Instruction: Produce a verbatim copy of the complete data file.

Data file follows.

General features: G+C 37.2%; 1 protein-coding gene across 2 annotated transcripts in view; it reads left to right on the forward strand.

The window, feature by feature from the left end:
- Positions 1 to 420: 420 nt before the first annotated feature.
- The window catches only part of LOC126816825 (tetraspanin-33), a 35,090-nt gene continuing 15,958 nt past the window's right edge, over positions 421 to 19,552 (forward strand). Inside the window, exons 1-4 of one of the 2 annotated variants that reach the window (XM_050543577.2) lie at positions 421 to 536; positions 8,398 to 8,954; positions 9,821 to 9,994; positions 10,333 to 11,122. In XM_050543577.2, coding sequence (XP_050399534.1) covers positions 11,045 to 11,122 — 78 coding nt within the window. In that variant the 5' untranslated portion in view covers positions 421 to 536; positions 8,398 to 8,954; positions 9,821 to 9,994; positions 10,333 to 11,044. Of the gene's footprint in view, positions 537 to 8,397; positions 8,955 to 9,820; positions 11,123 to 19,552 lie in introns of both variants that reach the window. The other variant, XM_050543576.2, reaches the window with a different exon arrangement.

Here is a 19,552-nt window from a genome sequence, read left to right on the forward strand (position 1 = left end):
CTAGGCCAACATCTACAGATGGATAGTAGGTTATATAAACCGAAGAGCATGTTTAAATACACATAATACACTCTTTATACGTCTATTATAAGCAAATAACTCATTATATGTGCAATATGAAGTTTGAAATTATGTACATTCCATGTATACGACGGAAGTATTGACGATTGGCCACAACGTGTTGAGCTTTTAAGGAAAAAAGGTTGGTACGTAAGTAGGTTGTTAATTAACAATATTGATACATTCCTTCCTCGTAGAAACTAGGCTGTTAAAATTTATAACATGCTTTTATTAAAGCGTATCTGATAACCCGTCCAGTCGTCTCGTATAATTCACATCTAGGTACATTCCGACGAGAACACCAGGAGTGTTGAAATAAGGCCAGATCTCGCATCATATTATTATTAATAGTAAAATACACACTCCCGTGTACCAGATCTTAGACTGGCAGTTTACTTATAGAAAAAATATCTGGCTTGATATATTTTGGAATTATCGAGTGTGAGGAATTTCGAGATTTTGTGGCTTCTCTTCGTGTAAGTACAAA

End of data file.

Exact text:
General features: G+C 37.2%; 1 protein-coding gene across 2 annotated transcripts in view; it reads left to right on the forward strand.

The window, feature by feature from the left end:
- Positions 1 to 420: 420 nt before the first annotated feature.
- The window catches only part of LOC126816825 (tetraspanin-33), a 35,090-nt gene continuing 15,958 nt past the window's right edge, over positions 421 to 19,552 (forward strand). Inside the window, exons 1-4 of one of the 2 annotated variants that reach the window (XM_050543577.2) lie at positions 421 to 536; positions 8,398 to 8,954; positions 9,821 to 9,994; positions 10,333 to 11,122. In XM_050543577.2, coding sequence (XP_050399534.1) covers positions 11,045 to 11,122 — 78 coding nt within the window. In that variant the 5' untranslated portion in view covers positions 421 to 536; positions 8,398 to 8,954; positions 9,821 to 9,994; positions 10,333 to 11,044. Of the gene's footprint in view, positions 537 to 8,397; positions 8,955 to 9,820; positions 11,123 to 19,552 lie in introns of both variants that reach the window. The other variant, XM_050543576.2, reaches the window with a different exon arrangement.

Here is a 19,552-nt window from a genome sequence, read left to right on the forward strand (position 1 = left end):
CTAGGCCAACATCTACAGATGGATAGTAGGTTATATAAACCGAAGAGCATGTTTAAATACACATAATACACTCTTTATACGTCTATTATAAGCAAATAACTCATTATATGTGCAATATGAAGTTTGAAATTATGTACATTCCATGTATACGACGGAAGTATTGACGATTGGCCACAACGTGTTGAGCTTTTAAGGAAAAAAGGTTGGTACGTAAGTAGGTTGTTAATTAACAATATTGATACATTCCTTCCTCGTAGAAACTAGGCTGTTAAAATTTATAACATGCTTTTATTAAAGCGTATCTGATAACCCGTCCAGTCGTCTCGTATAATTCACATCTAGGTACATTCCGACGAGAACACCAGGAGTGTTGAAATAAGGCCAGATCTCGCATCATATTATTATTAATAGTAAAATACACACTCCCGTGTACCAGATCTTAGACTGGCAGTTTACTTATAGAAAAAATATCTGGCTTGATATATTTTGGAATTATCGAGTGTGAGGAATTTCGAGATTTTGTGGCTTCTCTTCGTGTAAGTACAAA